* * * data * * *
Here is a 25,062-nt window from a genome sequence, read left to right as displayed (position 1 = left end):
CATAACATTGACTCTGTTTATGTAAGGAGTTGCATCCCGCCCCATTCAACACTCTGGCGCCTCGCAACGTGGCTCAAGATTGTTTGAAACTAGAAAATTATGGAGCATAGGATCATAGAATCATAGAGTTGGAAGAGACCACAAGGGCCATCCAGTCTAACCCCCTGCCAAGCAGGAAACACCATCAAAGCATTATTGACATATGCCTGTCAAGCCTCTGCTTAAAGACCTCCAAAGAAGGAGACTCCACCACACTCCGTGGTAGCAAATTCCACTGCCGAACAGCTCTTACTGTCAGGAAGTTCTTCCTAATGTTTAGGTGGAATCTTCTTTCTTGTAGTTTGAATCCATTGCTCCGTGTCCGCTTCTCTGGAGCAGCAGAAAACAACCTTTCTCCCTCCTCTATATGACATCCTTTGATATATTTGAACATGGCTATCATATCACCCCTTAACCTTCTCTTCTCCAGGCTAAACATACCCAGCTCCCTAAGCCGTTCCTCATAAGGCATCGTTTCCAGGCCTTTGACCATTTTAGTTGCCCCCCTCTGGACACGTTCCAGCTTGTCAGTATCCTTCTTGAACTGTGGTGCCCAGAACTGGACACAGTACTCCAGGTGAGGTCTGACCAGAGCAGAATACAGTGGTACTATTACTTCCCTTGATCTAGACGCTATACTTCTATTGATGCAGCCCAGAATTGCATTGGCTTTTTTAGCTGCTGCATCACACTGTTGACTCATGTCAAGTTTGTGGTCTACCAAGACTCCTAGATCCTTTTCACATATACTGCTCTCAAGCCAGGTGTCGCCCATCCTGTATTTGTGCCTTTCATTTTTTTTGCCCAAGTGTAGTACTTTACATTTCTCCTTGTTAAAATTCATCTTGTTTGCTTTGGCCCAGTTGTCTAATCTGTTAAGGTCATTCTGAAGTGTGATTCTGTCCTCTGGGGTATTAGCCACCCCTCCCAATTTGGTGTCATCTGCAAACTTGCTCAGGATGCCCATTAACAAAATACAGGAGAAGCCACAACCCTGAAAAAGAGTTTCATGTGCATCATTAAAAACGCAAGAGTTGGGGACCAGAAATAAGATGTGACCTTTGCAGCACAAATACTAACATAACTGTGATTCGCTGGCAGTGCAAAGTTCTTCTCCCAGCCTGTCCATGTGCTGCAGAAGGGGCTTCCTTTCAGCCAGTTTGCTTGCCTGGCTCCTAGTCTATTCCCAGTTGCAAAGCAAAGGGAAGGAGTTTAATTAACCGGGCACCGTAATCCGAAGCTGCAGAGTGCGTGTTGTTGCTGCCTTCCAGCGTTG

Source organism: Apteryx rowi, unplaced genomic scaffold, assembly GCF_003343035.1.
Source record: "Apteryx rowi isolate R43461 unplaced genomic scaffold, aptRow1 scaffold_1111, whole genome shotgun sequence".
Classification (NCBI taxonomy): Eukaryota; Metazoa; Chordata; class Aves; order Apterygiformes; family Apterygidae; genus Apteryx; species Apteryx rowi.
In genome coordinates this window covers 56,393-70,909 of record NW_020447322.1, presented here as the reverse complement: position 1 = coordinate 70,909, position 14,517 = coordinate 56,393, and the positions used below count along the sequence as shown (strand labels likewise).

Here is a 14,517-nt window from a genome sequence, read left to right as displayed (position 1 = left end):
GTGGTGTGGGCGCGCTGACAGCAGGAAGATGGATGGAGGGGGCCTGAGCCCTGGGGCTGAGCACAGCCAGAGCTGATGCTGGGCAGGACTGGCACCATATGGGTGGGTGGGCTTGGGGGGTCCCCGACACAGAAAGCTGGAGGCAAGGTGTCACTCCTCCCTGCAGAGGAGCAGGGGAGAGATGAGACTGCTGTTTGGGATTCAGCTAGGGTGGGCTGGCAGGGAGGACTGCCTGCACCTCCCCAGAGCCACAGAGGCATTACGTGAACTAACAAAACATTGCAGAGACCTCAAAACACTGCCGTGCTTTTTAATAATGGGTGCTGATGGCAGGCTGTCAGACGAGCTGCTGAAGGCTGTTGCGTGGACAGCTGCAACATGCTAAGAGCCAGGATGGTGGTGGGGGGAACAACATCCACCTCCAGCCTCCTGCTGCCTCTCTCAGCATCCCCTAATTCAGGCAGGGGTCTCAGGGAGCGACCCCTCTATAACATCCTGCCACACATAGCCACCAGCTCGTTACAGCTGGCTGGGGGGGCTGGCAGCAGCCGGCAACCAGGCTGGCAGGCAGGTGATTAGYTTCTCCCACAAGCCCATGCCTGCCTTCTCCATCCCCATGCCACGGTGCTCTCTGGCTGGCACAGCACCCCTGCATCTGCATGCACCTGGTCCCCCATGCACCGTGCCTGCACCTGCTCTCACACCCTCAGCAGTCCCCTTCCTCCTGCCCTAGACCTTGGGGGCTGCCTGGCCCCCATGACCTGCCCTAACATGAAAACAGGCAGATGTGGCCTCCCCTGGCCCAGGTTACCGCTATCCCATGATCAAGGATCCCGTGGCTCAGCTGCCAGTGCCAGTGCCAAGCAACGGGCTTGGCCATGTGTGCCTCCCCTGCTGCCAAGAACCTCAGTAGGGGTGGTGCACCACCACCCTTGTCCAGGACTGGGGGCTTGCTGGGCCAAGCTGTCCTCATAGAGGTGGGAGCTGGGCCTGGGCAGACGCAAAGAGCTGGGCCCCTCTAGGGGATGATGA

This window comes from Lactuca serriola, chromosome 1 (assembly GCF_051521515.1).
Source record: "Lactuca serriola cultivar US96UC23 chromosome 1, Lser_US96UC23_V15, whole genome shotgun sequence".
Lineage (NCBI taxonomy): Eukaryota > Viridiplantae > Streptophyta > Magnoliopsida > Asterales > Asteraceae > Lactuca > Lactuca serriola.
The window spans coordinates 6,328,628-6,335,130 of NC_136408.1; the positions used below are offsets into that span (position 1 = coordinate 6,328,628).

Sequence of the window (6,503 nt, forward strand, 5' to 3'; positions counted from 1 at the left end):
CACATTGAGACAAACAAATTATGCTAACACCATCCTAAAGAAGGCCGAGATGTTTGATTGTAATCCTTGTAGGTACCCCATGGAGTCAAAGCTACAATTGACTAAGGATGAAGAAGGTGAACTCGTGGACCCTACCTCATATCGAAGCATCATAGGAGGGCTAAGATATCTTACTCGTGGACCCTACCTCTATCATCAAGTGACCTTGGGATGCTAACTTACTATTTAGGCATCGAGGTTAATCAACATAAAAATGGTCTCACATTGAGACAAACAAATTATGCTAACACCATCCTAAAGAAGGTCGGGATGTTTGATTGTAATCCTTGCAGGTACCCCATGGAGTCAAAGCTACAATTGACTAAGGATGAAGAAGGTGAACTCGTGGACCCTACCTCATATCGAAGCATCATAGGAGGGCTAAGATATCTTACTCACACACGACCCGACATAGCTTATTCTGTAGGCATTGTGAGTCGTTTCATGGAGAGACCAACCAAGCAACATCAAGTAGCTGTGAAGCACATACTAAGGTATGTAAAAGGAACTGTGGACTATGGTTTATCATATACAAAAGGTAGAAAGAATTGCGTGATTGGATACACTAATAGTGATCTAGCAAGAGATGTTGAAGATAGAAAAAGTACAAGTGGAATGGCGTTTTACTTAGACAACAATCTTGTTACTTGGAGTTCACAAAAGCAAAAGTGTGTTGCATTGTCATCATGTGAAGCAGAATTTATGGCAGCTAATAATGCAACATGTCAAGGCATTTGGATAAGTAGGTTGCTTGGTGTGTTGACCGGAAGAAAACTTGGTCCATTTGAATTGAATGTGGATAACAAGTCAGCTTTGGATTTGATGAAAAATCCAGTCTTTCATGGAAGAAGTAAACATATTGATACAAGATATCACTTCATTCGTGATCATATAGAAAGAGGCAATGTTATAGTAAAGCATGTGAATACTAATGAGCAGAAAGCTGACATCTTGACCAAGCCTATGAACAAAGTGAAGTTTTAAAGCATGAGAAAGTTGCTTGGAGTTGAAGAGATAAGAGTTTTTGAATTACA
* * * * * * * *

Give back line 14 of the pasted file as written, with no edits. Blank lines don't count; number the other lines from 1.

CACATTGAGACAAACAAATTATGCTAACACCATCCTAAAGAAGGCCGAGATGTTTGATTGTAATCCTTGTAGGTACCCCATGGAGTCAAAGCTACAATTGACTAAGGATGAAGAAGGTGAACTCGTGGACCCTACCTCATATCGAAGCATCATAGGAGGGCTAAGATATCTTACTCGTGGACCCTACCTCTATCATCAAGTGACCTTGGGATGCTAACTTACTATTTAGGCATCGAGGTTAATCAACATAAAAATGGTCTCACATTGAGACAAACAAATTATGCTAACACCATCCTAAAGAAGGTCGGGATGTTTGATTGTAATCCTTGCAGGTACCCCATGGAGTCAAAGCTACAATTGACTAAGGATGAAGAAGGTGAACTCGTGGACCCTACCTCATATCGAAGCATCATAGGAGGGCTAAGATATCTTACTCACACACGACCCGACATAGCTTATTCTGTAGGCATTGTGAGTCGTTTCATGGAGAGACCAACCAAGCAACATCAAGTAGCTGTGAAGCACATACTAAGGTATGTAAAAGGAACTGTGGACTATGGTTTATCATATACAAAAGGTAGAAAGAATTGCGTGATTGGATACACTAATAGTGATCTAGCAAGAGATGTTGAAGATAGAAAAAGTACAAGTGGAATGGCGTTTTACTTAGACAACAATCTTGTTACTTGGAGTTCACAAAAGCAAAAGTGTGTTGCATTGTCATCATGTGAAGCAGAATTTATGGCAGCTAATAATGCAACATGTCAAGGCATTTGGATAAGTAGGTTGCTTGGTGTGTTGACCGGAAGAAAACTTGGTCCATTTGAATTGAATGTGGATAACAAGTCAGCTTTGGATTTGATGAAAAATCCAGTCTTTCATGGAAGAAGTAAACATATTGATACAAGATATCACTTCATTCGTGATCATATAGAAAGAGGCAATGTTATAGTAAAGCATGTGAATACTAATGAGCAGAAAGCTGACATCTTGACCAAGCCTATGAACAAAGTGAAGTTTTAAAGCATGAGAAAGTTGCTTGGAGTTGAAGAGATAAGAGTTTTTGAATTACA